Damage in Florida Keys challenges relief efforts

BY SUSAN KIM | SOUTHERN FLORIDA | October 1, 1998


SOUTHERN FLORIDA (Oct. 1, 1998) -- The challenges on the road to recovery

here are daunting.

Just 10 percent of residents have power and it may be nearly three

weeks before all power and telephones will be working. Thousands of damaged or

destroyed homes and counting; at least half of those homes may be uninsured.

Debris everywhere. One traffic-snarled route in and out of the islands.

Bewildered and displaced people. High risk of infection from standing

water. One working radio station. Hot weather. Bugs.

In the wake of Hurricane Georges, the challenges are many in the Florida

Keys. Some are serious, like feeding thousands of people without power.

Some are just irritating, like the humid weather and the mosquitoes.

Amazingly, the prevailing mood is still optimistic, said the Rev.

Richard Derrith, who is overseeing hectic recovery operations at the Big

Pine United Methodist Church in Big Pine Key.

"We as clergy and the rest of

the disaster response folks across the islands are trying to coordinate so

we don't duplicate our efforts," he said. "Right now we're still meeting

immediate needs. A lot of elderly people, for example, just want someone to

call or come by to say 'If you need us, we're here.'

"For awhile we had an 83-year-old woman serving as our shelter manager.

She made everyone sign in, and when the police came to help with their

canines, she even signed the dogs in. This was a woman who lost everything,

but she took several days to help others before went to stay with family

members."

President Clinton declared the Keys a disaster area on Tuesday, and the

list of response organizations and government agencies is slowly growing:

the Federal Emergency Management Agency (FEMA), Florida Division of

Emergency Management, Red Cross, Salvation Army, Church World Service,

United Methodist Committee on Relief, Lutheran Disaster Response, Catholic

Charities, Southern Baptist Convention, Episcopalian and Presbyterian

churches, and

more.

Big Pine Key was the most severely damaged island, sustaining the

heaviest storm surge, which sent an 8-foot wall of water directly across

its seven-foot elevation. Recovery efforts there are being coordinated

through Big Pine UMC, St. Peters Catholic Church, and Big Pine Baptist

Church.

St. Peters Catholic Church is feeding nearly 2,000 people a day. With

hot meals from 8 a.m. to 10 p.m., the church also serves as a shelter for

displaced hurricane survivors. Donations of supplies and food have been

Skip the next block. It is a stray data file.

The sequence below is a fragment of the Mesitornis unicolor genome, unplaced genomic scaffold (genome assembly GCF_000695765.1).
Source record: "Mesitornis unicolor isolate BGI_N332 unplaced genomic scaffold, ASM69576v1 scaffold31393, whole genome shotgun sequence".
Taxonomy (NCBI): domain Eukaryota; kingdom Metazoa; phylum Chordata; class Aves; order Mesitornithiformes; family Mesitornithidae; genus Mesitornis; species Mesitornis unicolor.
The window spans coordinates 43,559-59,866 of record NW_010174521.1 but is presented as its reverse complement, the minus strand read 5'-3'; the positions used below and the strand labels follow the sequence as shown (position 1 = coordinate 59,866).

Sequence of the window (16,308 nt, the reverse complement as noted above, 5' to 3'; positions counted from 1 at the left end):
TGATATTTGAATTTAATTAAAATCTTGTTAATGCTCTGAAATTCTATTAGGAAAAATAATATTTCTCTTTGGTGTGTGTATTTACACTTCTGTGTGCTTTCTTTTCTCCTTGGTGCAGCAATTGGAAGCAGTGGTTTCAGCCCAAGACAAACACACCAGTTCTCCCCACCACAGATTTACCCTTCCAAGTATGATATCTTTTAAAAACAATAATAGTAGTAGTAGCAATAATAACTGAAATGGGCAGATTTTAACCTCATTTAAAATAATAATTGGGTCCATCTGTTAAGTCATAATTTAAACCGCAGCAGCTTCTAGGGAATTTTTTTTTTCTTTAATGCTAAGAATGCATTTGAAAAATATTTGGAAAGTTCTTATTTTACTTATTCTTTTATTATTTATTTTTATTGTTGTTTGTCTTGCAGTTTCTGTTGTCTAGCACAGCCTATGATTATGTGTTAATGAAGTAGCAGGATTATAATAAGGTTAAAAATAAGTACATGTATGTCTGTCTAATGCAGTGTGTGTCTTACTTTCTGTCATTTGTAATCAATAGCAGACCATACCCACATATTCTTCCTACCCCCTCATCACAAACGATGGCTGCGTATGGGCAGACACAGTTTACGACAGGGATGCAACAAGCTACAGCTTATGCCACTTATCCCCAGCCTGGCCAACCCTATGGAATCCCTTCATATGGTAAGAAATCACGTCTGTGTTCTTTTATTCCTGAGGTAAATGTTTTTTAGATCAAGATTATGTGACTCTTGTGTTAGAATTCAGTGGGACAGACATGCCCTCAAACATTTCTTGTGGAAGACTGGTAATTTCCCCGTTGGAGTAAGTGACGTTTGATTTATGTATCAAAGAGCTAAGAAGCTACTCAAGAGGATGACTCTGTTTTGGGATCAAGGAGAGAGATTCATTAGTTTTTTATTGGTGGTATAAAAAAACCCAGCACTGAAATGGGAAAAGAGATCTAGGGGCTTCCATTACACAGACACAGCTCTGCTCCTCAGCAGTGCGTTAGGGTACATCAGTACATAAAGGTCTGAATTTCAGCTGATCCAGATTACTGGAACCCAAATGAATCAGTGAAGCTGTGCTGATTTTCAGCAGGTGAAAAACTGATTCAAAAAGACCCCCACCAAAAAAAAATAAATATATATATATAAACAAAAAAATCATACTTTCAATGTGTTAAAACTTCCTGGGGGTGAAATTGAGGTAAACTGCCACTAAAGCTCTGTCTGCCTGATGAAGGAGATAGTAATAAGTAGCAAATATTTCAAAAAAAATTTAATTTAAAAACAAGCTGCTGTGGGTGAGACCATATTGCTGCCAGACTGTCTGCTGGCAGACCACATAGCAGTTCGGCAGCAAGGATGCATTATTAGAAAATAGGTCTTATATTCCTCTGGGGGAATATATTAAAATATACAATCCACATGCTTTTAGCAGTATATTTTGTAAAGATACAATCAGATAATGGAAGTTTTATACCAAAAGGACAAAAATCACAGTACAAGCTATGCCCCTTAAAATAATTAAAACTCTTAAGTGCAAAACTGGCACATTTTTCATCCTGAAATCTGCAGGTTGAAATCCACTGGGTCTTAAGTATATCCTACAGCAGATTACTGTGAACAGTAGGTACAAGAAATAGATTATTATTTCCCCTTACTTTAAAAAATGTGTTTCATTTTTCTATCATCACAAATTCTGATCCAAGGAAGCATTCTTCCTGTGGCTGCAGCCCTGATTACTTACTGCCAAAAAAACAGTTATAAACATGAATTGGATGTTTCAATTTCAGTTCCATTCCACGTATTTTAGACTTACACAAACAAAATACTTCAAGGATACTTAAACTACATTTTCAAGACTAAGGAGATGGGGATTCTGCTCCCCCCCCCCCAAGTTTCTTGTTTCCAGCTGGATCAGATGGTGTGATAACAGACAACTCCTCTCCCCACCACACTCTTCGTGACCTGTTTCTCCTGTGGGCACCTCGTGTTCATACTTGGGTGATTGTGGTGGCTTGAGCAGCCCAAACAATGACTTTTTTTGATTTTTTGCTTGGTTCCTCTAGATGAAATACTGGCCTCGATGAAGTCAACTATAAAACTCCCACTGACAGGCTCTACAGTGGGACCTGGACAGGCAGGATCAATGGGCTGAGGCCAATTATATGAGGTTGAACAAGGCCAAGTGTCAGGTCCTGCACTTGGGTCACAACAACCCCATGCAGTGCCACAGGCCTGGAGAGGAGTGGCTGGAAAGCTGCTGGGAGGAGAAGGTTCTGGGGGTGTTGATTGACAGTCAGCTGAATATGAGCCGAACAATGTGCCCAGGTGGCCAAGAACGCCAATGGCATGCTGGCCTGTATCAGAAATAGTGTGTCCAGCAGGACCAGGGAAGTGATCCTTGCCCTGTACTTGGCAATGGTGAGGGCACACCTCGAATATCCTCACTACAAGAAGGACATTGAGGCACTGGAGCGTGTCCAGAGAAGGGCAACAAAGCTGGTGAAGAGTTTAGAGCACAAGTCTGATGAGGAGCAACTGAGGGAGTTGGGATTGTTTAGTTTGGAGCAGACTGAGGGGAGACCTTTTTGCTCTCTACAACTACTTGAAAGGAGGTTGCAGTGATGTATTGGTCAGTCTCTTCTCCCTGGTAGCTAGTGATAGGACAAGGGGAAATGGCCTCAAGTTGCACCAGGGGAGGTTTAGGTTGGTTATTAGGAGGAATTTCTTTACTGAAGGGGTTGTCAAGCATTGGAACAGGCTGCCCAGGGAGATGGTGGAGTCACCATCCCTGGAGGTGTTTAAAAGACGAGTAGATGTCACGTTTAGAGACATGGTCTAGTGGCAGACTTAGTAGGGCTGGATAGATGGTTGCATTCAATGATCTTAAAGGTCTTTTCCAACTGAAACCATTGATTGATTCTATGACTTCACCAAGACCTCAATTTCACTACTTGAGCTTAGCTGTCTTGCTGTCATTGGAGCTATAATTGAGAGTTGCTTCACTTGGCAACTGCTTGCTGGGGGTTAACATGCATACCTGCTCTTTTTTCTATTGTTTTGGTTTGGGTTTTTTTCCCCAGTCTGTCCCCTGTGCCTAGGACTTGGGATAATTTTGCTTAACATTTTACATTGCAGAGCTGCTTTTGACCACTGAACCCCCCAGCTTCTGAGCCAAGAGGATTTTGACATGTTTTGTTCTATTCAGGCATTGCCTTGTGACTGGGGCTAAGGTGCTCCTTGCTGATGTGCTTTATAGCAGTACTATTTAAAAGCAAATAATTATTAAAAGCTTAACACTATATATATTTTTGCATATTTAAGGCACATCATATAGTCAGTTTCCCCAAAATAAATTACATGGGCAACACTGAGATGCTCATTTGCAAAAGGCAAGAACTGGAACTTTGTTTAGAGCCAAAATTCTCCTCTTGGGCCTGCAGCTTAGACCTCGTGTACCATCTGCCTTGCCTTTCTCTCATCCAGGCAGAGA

arriving in a steady stream.

"We got a bank of showers from the Salvation

Army, supply kits from the Red Cross, and local pizza parlors donated pizza

for one night's dinner. I'm not even sure where all the trucks (bringing

donations) are coming from," said Connie Hauk, a volunteer.

St. Peters will also be a staging area for "Operation Cover-Up," when

more than 1,000 homes with roof damage will be covered with Visquine, a

housewrap that was used successfully after the surge of tornadoes in

central Florida several months ago.

"These cover-up efforts are crucial,

and we are in need of both skilled and unskilled volunteers," said Jody

Hill, executive director of Florida Interfaith Natural Disaster (FIND),

which is coordinating Operation Cover-Up with the Christian Contractors, an

organization of professional builders who volunteer to help during

disasters.

"Roofers and framers are usually the best people to wrap homes, but

unskilled volunteers can help clear the extensive debris," she said.

Disaster response officials worry that, as media coverage subsides,

needed volunteers will not materialize. "The damage may not be as bad as it

could have been, but for the people who lost their homes, it's the worst,"

said Tita Parham, communications director for the Florida United Methodist

Church. "Many of them are in shock."

While volunteers are seriously needed, housing them is difficult on the

small chain of islands. Motels are still full of emergency workers such as

doctors, nurses, utility workers, and insurance adjusters.

The Silver Palm United Methodist Church in Homestead has offered its

property in Sugarloaf Key for large tents and motor homes to house

volunteer workers.

"We are asking volunteers to bring in their own supplies

so they're not a drain locally," said the Rev. David Beers. "We've been

coordinating volunteer teams from here, trying to arrange housing for them

or send them on one-day trips because there's just not a lot of space in

the Keys."

Hurricane survivors and disaster response staff are also challenged by

the lack of communication. No power means no television, and phone service

is still down in 90 percent of the Keys.

But one radio station,

broadcasting live on the air via a generator, has been providing

information, updates, and moral support during the storm and after. US 1

Radio, headquartered in Big Pine Key, receives information from disaster

response organizations, then promptly broadcasts it in place of regular

programming.

"I've got three exhausted employees," said Nancy Michaels, US 1 Radio

spokesperson. "We're been doing extended emergency information broadcasts

for a week now. We like to think that we're helping to pull the community

together. What else could we do?"

Elderly people, absentee owners, and mobile home residents are all

groups who may have trouble finding out how to get help, said Derrith.

"Venture Out, a retirement community on the ocean side, was heavily

damaged. A lot of the residents are highly anxious. There will be some

ongoing mental health needs here. Today, I asked a volunteer to paint a

large sign for the churchyard that says, 'If you want to come in, come on

in! The church is open!'

Posted October 1, 1998


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